We have spoken for years about the factors that drive rates, mainly low densities and the high cost of maintaining an aging electric system. This year, the factors have expanded to include record-high inflation, increasing interest rates, and a volatile wholesale power market. The combination of these factors will have a negative effect on 2023 rates.
Expenses have increased dramatically due to inflation and interest rates. We have seen a substantial price increase in virtually all materials needed to maintain the electric system, and we now pay more for the money required to make system improvements. We have made every effort to reduce costs and manage inflationary pressures, but still, there is a need for a rate increase. Without diligence in managing expenses, a more significant increase would have been needed.
Effective in February, rates will increase an average of 3%. This increase will be implemented as usual with slight adjustments to three of the four components in our rate design, the facility charge, delivery charge on kWhs used, and the demand charge. For most of you on Rate A (residential), some 97% of all bills, there is no demand charge.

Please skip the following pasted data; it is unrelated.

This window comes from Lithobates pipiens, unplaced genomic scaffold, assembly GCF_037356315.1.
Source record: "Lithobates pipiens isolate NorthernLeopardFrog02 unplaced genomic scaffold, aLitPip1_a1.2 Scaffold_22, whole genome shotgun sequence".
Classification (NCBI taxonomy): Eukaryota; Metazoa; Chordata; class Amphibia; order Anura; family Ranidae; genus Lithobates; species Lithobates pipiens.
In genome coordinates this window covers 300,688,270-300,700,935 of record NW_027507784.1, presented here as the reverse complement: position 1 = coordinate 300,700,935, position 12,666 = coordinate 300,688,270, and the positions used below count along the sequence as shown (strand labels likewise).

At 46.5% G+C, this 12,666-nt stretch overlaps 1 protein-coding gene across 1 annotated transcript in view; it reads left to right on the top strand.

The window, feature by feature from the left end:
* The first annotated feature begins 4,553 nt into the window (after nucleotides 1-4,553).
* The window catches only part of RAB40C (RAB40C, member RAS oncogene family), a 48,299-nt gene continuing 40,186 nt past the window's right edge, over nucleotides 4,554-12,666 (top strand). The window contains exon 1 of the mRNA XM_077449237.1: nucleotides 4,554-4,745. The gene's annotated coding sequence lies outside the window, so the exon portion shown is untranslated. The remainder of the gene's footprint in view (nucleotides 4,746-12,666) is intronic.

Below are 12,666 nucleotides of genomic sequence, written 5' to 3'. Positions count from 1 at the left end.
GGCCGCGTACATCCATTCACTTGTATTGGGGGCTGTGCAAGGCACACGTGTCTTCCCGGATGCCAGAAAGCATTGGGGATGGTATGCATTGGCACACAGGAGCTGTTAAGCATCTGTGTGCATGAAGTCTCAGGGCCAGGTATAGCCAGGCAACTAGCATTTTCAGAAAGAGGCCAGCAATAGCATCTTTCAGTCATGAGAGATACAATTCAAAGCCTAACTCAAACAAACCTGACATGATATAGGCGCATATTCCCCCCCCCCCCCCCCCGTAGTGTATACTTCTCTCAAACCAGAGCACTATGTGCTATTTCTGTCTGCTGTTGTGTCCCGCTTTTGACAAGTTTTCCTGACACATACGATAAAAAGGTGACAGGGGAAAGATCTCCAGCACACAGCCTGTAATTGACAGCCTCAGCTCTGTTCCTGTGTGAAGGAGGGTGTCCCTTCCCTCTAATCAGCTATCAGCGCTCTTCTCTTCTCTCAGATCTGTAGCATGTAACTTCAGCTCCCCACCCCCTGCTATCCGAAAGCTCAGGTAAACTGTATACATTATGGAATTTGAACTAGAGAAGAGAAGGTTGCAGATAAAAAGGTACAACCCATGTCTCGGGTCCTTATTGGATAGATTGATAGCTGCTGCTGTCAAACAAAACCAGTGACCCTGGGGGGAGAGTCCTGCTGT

The fourth component in our rate design is Purchased Power. Purchased Power is the power we purchase from our supplier, Prairie Power. We have no control over its price. We fl ow through Purchased Power directly with no markup. When we announce a rate increase, it’s important you understand that we are referring to the three components that we can control, the facility charge, delivery, and demand.
In past rate announcements, we have not mentioned Purchased Power because Purchased Power was very stable. This year, due to inflationary pressures and a volatile capacity market, Purchase Power will increase. I want to be very open and transparent about the total increase you will see. Although the increase in the facility charge, delivery, and demand will be 3%, you will also see a modest increase in Purchased Power. The combination of the increase in Purchased Power and Illinois Electric’s increase will equate to roughly 5%.
If you have any questions about rates, please give me a call. A complete rate schedule can be found here.
Randy B. Long,
Illinois Electric Cooperative
For more on rates, as well as the risk of rolling blackouts, see General Manager Randy Long’s presentation from our fall member meetings below.